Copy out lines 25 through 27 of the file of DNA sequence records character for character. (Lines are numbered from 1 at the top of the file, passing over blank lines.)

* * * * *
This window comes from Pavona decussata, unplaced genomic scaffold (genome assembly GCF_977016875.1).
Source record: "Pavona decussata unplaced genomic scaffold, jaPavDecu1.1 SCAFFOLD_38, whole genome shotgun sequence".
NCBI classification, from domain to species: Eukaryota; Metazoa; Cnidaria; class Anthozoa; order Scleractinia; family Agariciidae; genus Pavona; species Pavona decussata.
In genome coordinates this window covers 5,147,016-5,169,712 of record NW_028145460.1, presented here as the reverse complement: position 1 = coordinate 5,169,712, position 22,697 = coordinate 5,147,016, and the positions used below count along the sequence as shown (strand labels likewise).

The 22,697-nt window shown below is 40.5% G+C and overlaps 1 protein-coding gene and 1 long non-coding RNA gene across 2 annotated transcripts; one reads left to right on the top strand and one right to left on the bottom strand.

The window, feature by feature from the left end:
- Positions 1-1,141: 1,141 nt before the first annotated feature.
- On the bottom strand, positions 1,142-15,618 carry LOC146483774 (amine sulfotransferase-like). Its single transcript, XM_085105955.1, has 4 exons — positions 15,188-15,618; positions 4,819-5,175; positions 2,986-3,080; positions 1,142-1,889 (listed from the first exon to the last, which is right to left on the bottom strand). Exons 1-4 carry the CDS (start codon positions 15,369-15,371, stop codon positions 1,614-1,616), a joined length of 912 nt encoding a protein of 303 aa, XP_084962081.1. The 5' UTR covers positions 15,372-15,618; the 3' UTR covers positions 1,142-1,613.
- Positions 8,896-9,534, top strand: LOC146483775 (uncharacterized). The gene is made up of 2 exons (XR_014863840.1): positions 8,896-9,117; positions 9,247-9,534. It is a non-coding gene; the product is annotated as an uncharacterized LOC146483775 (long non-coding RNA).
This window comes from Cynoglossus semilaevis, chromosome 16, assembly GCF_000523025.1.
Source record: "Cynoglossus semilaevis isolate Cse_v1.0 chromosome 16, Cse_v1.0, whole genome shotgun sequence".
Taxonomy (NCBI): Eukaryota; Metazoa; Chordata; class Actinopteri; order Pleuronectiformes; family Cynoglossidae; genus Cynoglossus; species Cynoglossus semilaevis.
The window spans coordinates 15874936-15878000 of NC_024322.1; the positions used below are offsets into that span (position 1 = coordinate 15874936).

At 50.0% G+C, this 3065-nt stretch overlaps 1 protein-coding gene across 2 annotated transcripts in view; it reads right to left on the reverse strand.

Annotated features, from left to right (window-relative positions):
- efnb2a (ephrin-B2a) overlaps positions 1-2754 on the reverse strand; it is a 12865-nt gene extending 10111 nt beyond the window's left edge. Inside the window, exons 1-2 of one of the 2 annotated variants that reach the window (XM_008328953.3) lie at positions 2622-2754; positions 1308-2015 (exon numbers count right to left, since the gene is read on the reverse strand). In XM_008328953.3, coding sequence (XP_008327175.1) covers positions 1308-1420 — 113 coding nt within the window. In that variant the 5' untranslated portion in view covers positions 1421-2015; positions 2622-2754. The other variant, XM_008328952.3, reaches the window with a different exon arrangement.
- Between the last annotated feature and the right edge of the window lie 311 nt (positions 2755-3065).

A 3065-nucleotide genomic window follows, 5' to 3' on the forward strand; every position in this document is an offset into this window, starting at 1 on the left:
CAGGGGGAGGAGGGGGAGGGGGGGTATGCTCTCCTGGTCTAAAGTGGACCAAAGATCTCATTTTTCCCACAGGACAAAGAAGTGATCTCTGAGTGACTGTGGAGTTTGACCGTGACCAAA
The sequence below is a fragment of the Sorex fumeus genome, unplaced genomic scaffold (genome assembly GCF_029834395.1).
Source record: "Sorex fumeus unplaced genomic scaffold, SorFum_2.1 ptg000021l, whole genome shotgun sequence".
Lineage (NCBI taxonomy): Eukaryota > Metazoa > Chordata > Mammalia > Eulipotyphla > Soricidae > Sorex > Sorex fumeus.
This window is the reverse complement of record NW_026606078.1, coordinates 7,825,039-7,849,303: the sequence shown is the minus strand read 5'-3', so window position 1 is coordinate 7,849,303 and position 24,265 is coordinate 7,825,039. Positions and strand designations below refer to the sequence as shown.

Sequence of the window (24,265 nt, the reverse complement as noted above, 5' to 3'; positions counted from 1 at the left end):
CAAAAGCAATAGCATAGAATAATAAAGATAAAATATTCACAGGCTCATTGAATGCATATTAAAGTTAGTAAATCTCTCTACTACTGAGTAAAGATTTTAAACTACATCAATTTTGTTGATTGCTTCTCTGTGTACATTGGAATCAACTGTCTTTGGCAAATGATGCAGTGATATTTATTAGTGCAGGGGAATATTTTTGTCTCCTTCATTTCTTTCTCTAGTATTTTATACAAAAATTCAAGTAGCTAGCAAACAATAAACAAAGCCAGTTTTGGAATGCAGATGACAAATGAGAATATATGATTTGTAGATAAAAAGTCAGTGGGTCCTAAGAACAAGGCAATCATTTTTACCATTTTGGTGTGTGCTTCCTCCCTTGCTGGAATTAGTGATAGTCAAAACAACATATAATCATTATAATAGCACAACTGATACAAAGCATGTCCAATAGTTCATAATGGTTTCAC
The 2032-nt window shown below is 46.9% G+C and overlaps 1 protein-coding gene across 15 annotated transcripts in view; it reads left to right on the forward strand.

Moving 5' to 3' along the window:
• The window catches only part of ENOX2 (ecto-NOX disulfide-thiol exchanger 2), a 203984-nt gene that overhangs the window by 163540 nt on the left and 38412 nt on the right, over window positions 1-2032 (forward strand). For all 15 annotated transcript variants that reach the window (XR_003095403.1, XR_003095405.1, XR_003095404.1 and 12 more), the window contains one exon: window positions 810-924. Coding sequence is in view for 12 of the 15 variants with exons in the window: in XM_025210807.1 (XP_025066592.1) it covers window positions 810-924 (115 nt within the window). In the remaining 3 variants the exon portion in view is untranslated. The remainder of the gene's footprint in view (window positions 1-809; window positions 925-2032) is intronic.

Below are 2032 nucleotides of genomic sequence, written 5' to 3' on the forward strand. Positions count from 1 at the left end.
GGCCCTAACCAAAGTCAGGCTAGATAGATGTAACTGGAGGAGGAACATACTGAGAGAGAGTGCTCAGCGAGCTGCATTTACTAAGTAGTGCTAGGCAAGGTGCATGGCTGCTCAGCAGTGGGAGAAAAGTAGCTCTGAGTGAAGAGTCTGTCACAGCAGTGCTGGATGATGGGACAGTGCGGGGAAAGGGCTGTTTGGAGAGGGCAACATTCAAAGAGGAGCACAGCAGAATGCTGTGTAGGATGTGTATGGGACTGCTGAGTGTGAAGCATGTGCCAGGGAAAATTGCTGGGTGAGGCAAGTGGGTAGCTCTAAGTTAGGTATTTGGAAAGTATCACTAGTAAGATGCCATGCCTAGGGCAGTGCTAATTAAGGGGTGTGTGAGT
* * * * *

CAAAAGCAATAGCATAGAATAATAAAGATAAAATATTCACAGGCTCATTGAATGCATATTAAAGTTAGTAAATCTCTCTACTACTGAGTAAAGATTTTAAACTACATCAATTTTGTTGATTGCTTCTCTGTGTACATTGGAATCAACTGTCTTTGGCAAATGATGCAGTGATATTTATTAGTGCAGGGGAATATTTTTGTCTCCTTCATTTCTTTCTCTAGTATTTTATACAAAAATTCAAGTAGCTAGCAAACAATAAACAAAGCCAGTTTTGGAATGCAGATGACAAATGAGAATATATGATTTGTAGATAAAAAGTCAGTGGGTCCTAAGAACAAGGCAATCATTTTTACCATTTTGGTGTGTGCTTCCTCCCTTGCTGGAATTAGTGATAGTCAAAACAACATATAATCATTATAATAGCACAACTGATACAAAGCATGTCCAATAGTTCATAATGGTTTCAC
The 2032-nt window shown below is 46.9% G+C and overlaps 1 protein-coding gene across 15 annotated transcripts in view; it reads left to right on the forward strand.

Moving 5' to 3' along the window: